Sekhmet Statue


About this object

Most of the objects evacuated from the museum in the days and months before the May Blitz were carried out by hand. Some of the big and heavy objects, although rare and special to the collection, proved impossible to move.

The sculptures of the Ancient Egyptian goddess Sekhmet had been bought by Joseph Mayer (1803-1886) in 1852 for his new museum in Liverpool’s Colquitt Street. In 1867 they were donated to Liverpool (now World) Museum and put on display - in pride of place - in the museum’s Main Hall. As you can see from the photographs taken around 1932 (see Before and After section) the Sekhmet statues were almost complete.

As the Blitz began the statues remained in place at the entrance to the staircase, but were now surrounded by sandbags. Although they survived the fire they broke into several pieces. It was not until 1995 that the two statues were repaired by museum conservators ready for their redisplay when the museum reopened as World Museum in 2005. Today, they have returned to the museum’s atrium and continue to guard the main staircase.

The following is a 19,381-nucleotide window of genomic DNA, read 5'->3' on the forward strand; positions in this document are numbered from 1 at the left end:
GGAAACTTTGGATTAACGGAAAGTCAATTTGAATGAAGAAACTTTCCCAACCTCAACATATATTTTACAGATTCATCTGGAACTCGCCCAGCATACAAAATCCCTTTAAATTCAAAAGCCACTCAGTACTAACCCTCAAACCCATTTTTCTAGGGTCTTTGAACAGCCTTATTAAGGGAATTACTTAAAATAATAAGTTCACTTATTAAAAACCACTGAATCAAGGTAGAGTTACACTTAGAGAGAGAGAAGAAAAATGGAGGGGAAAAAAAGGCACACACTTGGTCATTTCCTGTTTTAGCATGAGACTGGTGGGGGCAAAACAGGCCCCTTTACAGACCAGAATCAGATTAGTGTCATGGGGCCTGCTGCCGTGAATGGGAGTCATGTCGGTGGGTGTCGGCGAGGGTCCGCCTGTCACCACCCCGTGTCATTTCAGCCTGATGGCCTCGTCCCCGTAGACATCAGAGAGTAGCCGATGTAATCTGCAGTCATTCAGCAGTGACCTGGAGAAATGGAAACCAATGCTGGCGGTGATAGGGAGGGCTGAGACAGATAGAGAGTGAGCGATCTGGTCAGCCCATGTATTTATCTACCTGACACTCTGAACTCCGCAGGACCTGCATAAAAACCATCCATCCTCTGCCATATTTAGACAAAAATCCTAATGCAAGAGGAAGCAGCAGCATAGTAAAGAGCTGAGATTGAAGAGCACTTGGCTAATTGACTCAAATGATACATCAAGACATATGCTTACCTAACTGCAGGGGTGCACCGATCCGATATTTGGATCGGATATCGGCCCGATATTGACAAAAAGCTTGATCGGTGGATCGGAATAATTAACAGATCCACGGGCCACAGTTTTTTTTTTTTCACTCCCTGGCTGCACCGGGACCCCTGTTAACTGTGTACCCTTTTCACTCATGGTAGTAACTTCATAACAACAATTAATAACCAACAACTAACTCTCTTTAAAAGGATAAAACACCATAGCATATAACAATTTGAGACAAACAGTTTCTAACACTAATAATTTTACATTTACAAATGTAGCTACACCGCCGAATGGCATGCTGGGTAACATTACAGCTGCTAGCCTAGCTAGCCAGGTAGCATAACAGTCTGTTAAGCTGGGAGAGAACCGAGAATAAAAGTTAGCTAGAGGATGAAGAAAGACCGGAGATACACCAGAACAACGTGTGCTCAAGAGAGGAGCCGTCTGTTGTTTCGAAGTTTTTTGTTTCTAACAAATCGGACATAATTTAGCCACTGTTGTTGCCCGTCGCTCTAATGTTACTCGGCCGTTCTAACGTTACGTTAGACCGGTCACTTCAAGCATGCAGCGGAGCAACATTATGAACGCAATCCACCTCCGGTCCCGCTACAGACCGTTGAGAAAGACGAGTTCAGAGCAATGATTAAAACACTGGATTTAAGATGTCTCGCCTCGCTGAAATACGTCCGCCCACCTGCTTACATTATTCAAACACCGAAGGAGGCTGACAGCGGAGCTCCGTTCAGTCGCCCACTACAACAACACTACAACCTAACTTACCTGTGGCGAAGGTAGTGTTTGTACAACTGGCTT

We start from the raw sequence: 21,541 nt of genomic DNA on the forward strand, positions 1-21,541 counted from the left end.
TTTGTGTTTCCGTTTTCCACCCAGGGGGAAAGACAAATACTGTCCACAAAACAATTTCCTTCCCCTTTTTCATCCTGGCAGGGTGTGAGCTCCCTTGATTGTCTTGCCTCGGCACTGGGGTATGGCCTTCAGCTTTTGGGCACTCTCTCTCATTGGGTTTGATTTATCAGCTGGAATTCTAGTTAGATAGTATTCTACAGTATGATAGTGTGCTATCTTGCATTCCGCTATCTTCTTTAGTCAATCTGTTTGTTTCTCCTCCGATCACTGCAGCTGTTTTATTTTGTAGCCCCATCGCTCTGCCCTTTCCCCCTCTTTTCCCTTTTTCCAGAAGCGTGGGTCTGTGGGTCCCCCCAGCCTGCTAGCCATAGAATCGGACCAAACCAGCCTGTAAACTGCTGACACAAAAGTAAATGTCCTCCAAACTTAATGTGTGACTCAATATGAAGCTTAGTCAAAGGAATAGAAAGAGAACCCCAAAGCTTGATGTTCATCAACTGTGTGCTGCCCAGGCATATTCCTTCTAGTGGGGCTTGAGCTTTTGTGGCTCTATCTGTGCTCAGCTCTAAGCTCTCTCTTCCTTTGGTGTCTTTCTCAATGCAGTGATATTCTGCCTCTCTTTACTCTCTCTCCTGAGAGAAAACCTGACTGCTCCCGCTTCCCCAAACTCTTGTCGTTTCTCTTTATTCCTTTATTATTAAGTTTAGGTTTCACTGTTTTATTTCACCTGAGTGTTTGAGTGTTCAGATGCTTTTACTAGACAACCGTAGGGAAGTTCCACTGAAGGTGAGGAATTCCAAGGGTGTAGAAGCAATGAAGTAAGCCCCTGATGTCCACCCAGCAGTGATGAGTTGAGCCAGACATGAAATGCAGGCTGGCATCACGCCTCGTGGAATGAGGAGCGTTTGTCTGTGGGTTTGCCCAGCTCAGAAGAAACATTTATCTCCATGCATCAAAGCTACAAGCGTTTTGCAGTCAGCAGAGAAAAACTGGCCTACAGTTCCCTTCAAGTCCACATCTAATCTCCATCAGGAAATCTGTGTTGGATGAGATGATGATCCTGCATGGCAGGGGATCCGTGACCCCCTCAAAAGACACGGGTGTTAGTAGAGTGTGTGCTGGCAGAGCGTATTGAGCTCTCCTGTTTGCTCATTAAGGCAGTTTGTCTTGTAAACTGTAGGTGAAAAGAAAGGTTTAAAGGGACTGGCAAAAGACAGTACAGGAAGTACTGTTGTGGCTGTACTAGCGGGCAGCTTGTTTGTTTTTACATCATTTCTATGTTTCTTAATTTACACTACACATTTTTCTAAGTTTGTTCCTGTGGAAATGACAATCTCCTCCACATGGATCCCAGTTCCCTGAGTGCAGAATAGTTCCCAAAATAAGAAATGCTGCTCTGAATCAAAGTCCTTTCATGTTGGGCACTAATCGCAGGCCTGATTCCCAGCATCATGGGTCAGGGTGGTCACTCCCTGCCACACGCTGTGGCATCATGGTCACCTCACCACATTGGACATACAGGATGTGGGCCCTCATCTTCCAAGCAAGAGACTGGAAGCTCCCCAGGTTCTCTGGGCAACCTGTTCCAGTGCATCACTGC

Object specifics

  • Type
  • Culture
    New Kingdom
  • Artist/Maker
  • Place made
    Africa: Northern Africa: Egypt: Thebes
  • Date made
    1390 BC - 1352 BC about (Dynasty 18: Reign of Amenhotep III)
  • Materials
  • Location
    World Museum, Level 3, Ancient Egypt Gallery
  • Acquisition
    Gift of Joseph Mayer
  • Collector
    Henry Salt
  • Place collected
    Africa: Northern Africa: Egypt: Thebes
  • Date collected
    1824 - 1827
  • Measurements
    1960 mm x 500 mm x 840 mm x 1286 kg
  • Note
    Purchased from 9th Viscount Valentia's collection, no. 428 in the 1852 sale catalogue. Mayer gave £85 for it and M11810 according to a priced catalogue. Viscount Valentia acquired the object from Henry Salt who acquired it in Egypt between 1824-7. It is likely that this statue originated at the mortuary temple of the 18th Dynasty pharaoh Amenhotep III (1390-1352 BC) in Western Thebes.
  • Related people
    Annesley, George Arthur, 9th Viscount Valentia ( Previous owner); Giovanni Battista Belzoni ( Previous owner); Joseph Mayer ( Previous owner); Henry Salt ( Collector, previous owner)


Previous owners

Object view = Humanities
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